At several points, Waldron poses the issues in an either/or form. Either judges or the legislature are better at moral reasoning, from which it follows that the legislature should have a monopoly on constitutional interpretation. At other times, he indicates that all is well so long as legislatures have the final say, which means that judges may have a legitimate though subordinate role. It seems Waldron is prepared to countenance the legitimacy of ‘weak judicial review’ where judges may not invalidate a statute which they think fails to comply with that country’s statutory commitment to human rights; instead they can issue a declaration of incompatibility in the government’s and the legislature’s court.
In reality, nevertheless, there are legal orders where weak JR usually puts judges under an interpretative obligation to try to render statutes compliant with rights even when the statutes seem not to comply, for instance section 3 of the UK’s Human Rights Act (HRA) 1998. Indeed, it would be very odd to have in place an independent judiciary, with a general authority to interpret the law, and a statutory bill of rights that commits all the institutions of state to governing in accordance with such rights, and for judges to suppose that they were not under such an obligation, even if it were not formally stated. When judges attribute a meaning to a statute in accordance with this obligation, the legislature has the option of responding with a statute that makes explicit the intention of the judges who declined to attribute to the statute. If the legislature does not do so, because of the political culture of the society, again it is in fact a strong JR, if not in form.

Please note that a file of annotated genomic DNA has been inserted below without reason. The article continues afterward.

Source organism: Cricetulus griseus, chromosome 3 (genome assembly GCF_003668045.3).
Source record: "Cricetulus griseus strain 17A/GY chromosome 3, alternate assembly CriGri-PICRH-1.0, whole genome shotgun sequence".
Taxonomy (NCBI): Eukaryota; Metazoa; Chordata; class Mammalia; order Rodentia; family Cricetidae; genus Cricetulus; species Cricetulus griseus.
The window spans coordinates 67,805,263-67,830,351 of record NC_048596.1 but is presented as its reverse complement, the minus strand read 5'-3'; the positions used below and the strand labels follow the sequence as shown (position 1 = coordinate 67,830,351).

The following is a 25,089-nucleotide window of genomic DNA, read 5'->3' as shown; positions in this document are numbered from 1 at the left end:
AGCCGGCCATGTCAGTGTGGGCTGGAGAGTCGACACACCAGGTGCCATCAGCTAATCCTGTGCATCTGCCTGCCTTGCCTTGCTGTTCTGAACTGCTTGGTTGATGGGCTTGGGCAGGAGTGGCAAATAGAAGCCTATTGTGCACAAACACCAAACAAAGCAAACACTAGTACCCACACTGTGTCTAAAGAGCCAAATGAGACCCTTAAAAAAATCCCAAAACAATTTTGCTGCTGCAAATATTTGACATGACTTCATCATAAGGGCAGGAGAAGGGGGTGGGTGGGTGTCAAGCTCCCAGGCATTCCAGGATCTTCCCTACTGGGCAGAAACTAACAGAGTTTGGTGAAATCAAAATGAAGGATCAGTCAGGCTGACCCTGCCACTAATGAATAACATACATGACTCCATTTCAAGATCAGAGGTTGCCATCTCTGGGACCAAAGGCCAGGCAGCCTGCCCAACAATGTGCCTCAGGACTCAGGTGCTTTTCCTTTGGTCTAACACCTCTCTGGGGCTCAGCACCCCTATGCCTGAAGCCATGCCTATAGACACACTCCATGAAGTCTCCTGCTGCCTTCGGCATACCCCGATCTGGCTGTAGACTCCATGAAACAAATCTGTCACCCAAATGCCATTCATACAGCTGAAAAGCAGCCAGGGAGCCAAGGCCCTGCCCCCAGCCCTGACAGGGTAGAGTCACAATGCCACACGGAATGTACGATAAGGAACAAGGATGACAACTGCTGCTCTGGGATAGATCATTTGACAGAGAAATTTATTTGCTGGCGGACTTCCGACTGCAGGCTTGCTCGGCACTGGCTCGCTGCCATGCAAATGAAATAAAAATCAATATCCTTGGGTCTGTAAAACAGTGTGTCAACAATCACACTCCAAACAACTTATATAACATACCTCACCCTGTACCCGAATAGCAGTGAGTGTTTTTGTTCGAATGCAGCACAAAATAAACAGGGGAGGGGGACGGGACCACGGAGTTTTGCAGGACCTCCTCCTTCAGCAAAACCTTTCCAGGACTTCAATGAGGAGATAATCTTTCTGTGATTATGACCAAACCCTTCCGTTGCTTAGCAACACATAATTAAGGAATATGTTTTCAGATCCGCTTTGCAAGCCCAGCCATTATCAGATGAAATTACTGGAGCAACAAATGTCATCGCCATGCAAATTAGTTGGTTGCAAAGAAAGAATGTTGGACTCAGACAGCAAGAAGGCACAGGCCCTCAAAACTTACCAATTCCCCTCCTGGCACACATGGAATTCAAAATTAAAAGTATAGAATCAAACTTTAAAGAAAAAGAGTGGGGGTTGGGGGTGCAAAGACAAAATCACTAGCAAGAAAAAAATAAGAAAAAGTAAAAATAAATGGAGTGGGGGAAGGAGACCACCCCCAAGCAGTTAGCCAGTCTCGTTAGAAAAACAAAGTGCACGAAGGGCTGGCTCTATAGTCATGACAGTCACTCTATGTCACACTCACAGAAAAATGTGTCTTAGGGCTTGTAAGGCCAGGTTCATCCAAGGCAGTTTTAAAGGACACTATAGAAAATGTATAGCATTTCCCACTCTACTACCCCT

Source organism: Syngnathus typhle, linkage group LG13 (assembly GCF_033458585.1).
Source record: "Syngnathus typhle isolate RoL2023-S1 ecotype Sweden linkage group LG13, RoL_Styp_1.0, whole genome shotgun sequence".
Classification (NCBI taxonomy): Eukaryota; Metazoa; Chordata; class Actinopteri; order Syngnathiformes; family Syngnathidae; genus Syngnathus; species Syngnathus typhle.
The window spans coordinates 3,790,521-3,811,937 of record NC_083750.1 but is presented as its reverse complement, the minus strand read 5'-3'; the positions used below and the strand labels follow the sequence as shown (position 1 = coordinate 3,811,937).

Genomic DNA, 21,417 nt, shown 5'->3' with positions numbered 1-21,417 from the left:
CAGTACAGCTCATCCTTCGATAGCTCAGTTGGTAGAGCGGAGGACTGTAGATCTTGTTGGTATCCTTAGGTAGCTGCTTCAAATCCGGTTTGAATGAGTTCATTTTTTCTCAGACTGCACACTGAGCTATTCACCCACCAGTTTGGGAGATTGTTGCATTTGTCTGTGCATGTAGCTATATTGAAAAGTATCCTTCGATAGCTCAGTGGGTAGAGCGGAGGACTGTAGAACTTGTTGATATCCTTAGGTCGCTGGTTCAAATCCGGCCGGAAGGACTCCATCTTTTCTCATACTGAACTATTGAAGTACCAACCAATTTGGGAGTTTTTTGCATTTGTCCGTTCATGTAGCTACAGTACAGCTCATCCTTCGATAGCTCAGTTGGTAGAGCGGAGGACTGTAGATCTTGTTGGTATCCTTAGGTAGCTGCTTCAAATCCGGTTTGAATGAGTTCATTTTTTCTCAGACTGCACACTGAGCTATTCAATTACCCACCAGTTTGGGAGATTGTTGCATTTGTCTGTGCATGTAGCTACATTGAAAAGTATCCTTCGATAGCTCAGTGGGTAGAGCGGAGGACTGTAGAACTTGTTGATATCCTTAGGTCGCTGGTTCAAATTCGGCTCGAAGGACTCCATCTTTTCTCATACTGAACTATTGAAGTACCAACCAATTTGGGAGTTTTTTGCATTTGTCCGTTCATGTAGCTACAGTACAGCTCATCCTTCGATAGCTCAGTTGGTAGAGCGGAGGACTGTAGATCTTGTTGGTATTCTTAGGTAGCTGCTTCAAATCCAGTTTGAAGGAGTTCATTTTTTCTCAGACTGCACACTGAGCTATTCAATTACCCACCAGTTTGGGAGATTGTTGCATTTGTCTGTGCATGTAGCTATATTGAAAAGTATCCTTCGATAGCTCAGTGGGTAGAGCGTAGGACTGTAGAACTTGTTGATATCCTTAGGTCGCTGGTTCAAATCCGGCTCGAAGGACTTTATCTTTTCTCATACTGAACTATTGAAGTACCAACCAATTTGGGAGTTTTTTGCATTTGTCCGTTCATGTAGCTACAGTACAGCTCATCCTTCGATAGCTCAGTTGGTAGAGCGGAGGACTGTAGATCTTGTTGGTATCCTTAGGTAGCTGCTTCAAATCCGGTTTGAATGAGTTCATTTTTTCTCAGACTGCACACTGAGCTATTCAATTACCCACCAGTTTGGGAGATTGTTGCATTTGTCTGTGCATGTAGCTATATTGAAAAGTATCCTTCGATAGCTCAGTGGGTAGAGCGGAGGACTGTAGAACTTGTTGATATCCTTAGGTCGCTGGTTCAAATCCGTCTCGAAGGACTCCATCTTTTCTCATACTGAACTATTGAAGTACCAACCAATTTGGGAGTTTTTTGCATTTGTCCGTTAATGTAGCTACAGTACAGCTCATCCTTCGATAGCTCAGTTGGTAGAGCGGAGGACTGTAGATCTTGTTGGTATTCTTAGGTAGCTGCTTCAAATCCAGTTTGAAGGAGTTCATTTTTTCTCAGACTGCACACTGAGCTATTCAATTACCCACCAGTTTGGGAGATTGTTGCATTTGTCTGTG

Waldron objects to the system of JR of legislation because presumably it displays an attitude of disrespect toward citizens in the sense that it holds them ineligible to decide for themselves, via the ordinary legislative route, matters of utmost importance as the scope of fundamental rights. The system of JR of legislation does that by according to the views of a handful of judges ‘superior voting weight’ to the extent that it enables them to override or set aside settlements reached among the citizens and their representatives on the grounds that the judges believe the settlement is wrong. Waldron emphasizes that people ought to govern themselves with regard to contested questions of justice.